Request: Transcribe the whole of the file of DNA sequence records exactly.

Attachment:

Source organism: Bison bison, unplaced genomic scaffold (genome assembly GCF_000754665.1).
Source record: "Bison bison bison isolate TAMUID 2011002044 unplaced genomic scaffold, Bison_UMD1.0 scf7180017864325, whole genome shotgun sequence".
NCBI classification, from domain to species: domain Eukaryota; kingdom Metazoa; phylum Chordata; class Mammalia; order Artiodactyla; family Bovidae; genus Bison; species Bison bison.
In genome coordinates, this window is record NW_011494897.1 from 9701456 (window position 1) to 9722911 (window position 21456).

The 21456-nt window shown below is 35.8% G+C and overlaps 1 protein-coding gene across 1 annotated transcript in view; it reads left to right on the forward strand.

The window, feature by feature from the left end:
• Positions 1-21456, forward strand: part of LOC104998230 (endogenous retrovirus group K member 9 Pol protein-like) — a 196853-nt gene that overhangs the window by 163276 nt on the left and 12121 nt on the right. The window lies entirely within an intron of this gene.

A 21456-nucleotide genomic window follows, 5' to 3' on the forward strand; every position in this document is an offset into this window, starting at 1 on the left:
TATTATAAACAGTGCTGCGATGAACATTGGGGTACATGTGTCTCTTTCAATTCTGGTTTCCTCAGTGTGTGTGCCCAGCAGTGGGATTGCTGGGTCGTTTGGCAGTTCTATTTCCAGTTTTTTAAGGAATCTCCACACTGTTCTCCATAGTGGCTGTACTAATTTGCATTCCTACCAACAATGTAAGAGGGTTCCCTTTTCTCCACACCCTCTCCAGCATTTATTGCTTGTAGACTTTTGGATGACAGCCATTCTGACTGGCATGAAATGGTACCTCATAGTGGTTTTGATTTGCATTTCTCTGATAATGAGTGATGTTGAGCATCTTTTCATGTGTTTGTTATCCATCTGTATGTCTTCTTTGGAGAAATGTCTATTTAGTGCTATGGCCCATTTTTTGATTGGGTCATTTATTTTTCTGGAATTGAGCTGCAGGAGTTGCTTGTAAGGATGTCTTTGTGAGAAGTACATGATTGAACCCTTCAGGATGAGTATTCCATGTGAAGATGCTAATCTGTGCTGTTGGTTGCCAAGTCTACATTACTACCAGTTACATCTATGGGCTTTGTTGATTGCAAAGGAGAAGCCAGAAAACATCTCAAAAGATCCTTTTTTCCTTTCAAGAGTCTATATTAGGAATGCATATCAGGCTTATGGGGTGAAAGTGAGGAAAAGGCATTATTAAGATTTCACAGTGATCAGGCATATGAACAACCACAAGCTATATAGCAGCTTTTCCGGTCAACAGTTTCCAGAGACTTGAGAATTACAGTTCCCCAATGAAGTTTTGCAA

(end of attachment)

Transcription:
Source organism: Bison bison, unplaced genomic scaffold (genome assembly GCF_000754665.1).
Source record: "Bison bison bison isolate TAMUID 2011002044 unplaced genomic scaffold, Bison_UMD1.0 scf7180017864325, whole genome shotgun sequence".
NCBI classification, from domain to species: domain Eukaryota; kingdom Metazoa; phylum Chordata; class Mammalia; order Artiodactyla; family Bovidae; genus Bison; species Bison bison.
In genome coordinates, this window is record NW_011494897.1 from 9701456 (window position 1) to 9722911 (window position 21456).

The 21456-nt window shown below is 35.8% G+C and overlaps 1 protein-coding gene across 1 annotated transcript in view; it reads left to right on the forward strand.

The window, feature by feature from the left end:
• Positions 1-21456, forward strand: part of LOC104998230 (endogenous retrovirus group K member 9 Pol protein-like) — a 196853-nt gene that overhangs the window by 163276 nt on the left and 12121 nt on the right. The window lies entirely within an intron of this gene.

A 21456-nucleotide genomic window follows, 5' to 3' on the forward strand; every position in this document is an offset into this window, starting at 1 on the left:
TATTATAAACAGTGCTGCGATGAACATTGGGGTACATGTGTCTCTTTCAATTCTGGTTTCCTCAGTGTGTGTGCCCAGCAGTGGGATTGCTGGGTCGTTTGGCAGTTCTATTTCCAGTTTTTTAAGGAATCTCCACACTGTTCTCCATAGTGGCTGTACTAATTTGCATTCCTACCAACAATGTAAGAGGGTTCCCTTTTCTCCACACCCTCTCCAGCATTTATTGCTTGTAGACTTTTGGATGACAGCCATTCTGACTGGCATGAAATGGTACCTCATAGTGGTTTTGATTTGCATTTCTCTGATAATGAGTGATGTTGAGCATCTTTTCATGTGTTTGTTATCCATCTGTATGTCTTCTTTGGAGAAATGTCTATTTAGTGCTATGGCCCATTTTTTGATTGGGTCATTTATTTTTCTGGAATTGAGCTGCAGGAGTTGCTTGTAAGGATGTCTTTGTGAGAAGTACATGATTGAACCCTTCAGGATGAGTATTCCATGTGAAGATGCTAATCTGTGCTGTTGGTTGCCAAGTCTACATTACTACCAGTTACATCTATGGGCTTTGTTGATTGCAAAGGAGAAGCCAGAAAACATCTCAAAAGATCCTTTTTTCCTTTCAAGAGTCTATATTAGGAATGCATATCAGGCTTATGGGGTGAAAGTGAGGAAAAGGCATTATTAAGATTTCACAGTGATCAGGCATATGAACAACCACAAGCTATATAGCAGCTTTTCCGGTCAACAGTTTCCAGAGACTTGAGAATTACAGTTCCCCAATGAAGTTTTGCAA